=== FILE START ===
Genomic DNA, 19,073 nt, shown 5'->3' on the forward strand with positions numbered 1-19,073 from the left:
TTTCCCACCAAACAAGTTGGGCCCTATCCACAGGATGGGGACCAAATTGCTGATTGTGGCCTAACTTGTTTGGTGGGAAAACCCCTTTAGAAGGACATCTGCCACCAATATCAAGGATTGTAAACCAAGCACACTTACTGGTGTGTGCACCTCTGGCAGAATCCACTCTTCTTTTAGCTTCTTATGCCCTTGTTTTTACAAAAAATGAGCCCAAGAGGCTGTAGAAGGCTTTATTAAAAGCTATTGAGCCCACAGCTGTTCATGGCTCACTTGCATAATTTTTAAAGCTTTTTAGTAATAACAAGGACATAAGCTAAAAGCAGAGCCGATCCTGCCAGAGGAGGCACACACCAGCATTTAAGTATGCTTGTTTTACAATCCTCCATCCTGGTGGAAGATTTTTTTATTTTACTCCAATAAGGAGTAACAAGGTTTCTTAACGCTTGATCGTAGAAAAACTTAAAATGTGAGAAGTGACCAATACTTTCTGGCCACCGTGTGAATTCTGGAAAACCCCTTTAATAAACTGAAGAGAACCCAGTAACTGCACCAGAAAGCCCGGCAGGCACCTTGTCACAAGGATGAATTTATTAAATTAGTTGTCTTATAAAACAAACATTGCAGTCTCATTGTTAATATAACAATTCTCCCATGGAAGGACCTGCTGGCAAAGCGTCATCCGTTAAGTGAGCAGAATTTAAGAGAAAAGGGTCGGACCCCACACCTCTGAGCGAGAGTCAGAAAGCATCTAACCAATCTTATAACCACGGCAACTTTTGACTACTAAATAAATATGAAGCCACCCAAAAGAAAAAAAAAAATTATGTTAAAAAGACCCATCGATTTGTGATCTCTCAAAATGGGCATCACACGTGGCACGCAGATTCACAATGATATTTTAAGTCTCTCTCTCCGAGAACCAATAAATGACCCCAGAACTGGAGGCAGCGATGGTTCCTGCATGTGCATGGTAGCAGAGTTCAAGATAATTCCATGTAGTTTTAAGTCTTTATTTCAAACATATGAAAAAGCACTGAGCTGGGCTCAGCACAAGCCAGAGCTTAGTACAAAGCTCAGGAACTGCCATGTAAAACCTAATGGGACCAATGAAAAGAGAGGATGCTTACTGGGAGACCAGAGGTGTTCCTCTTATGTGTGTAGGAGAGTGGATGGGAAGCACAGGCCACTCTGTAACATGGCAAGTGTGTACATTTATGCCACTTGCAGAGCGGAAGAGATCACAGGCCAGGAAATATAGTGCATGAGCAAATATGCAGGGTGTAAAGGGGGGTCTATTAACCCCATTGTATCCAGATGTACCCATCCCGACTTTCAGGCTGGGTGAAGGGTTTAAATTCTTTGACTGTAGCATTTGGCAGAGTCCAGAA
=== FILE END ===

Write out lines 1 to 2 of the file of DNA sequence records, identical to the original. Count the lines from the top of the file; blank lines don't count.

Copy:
Genomic DNA, 19,073 nt, shown 5'->3' on the forward strand with positions numbered 1-19,073 from the left:
TTTCCCACCAAACAAGTTGGGCCCTATCCACAGGATGGGGACCAAATTGCTGATTGTGGCCTAACTTGTTTGGTGGGAAAACCCCTTTAGAAGGACATCTGCCACCAATATCAAGGATTGTAAACCAAGCACACTTACTGGTGTGTGCACCTCTGGCAGAATCCACTCTTCTTTTAGCTTCTTATGCCCTTGTTTTTACAAAAAATGAGCCCAAGAGGCTGTAGAAGGCTTTATTAAAAGCTATTGAGCCCACAGCTGTTCATGGCTCACTTGCATAATTTTTAAAGCTTTTTAGTAATAACAAGGACATAAGCTAAAAGCAGAGCCGATCCTGCCAGAGGAGGCACACACCAGCATTTAAGTATGCTTGTTTTACAATCCTCCATCCTGGTGGAAGATTTTTTTATTTTACTCCAATAAGGAGTAACAAGGTTTCTTAACGCTTGATCGTAGAAAAACTTAAAATGTGAGAAGTGACCAATACTTTCTGGCCACCGTGTGAATTCTGGAAAACCCCTTTAATAAACTGAAGAGAACCCAGTAACTGCACCAGAAAGCCCGGCAGGCACCTTGTCACAAGGATGAATTTATTAAATTAGTTGTCTTATAAAACAAACATTGCAGTCTCATTGTTAATATAACAATTCTCCCATGGAAGGACCTGCTGGCAAAGCGTCATCCGTTAAGTGAGCAGAATTTAAGAGAAAAGGGTCGGACCCCACACCTCTGAGCGAGAGTCAGAAAGCATCTAACCAATCTTATAACCACGGCAACTTTTGACTACTAAATAAATATGAAGCCACCCAAAAGAAAAAAAAAAATTATGTTAAAAAGACCCATCGATTTGTGATCTCTCAAAATGGGCATCACACGTGGCACGCAGATTCACAATGATATTTTAAGTCTCTCTCTCCGAGAACCAATAAATGACCCCAGAACTGGAGGCAGCGATGGTTCCTGCATGTGCATGGTAGCAGAGTTCAAGATAATTCCATGTAGTTTTAAGTCTTTATTTCAAACATATGAAAAAGCACTGAGCTGGGCTCAGCACAAGCCAGAGCTTAGTACAAAGCTCAGGAACTGCCATGTAAAACCTAATGGGACCAATGAAAAGAGAGGATGCTTACTGGGAGACCAGAGGTGTTCCTCTTATGTGTGTAGGAGAGTGGATGGGAAGCACAGGCCACTCTGTAACATGGCAAGTGTGTACATTTATGCCACTTGCAGAGCGGAAGAGATCACAGGCCAGGAAATATAGTGCATGAGCAAATATGCAGGGTGTAAAGGGGGGTCTATTAACCCCATTGTATCCAGATGTACCCATCCCGACTTTCAGGCTGGGTGAAGGGTTTAAATTCTTTGACTGTAGCATTTGGCAGAGTCCAGAA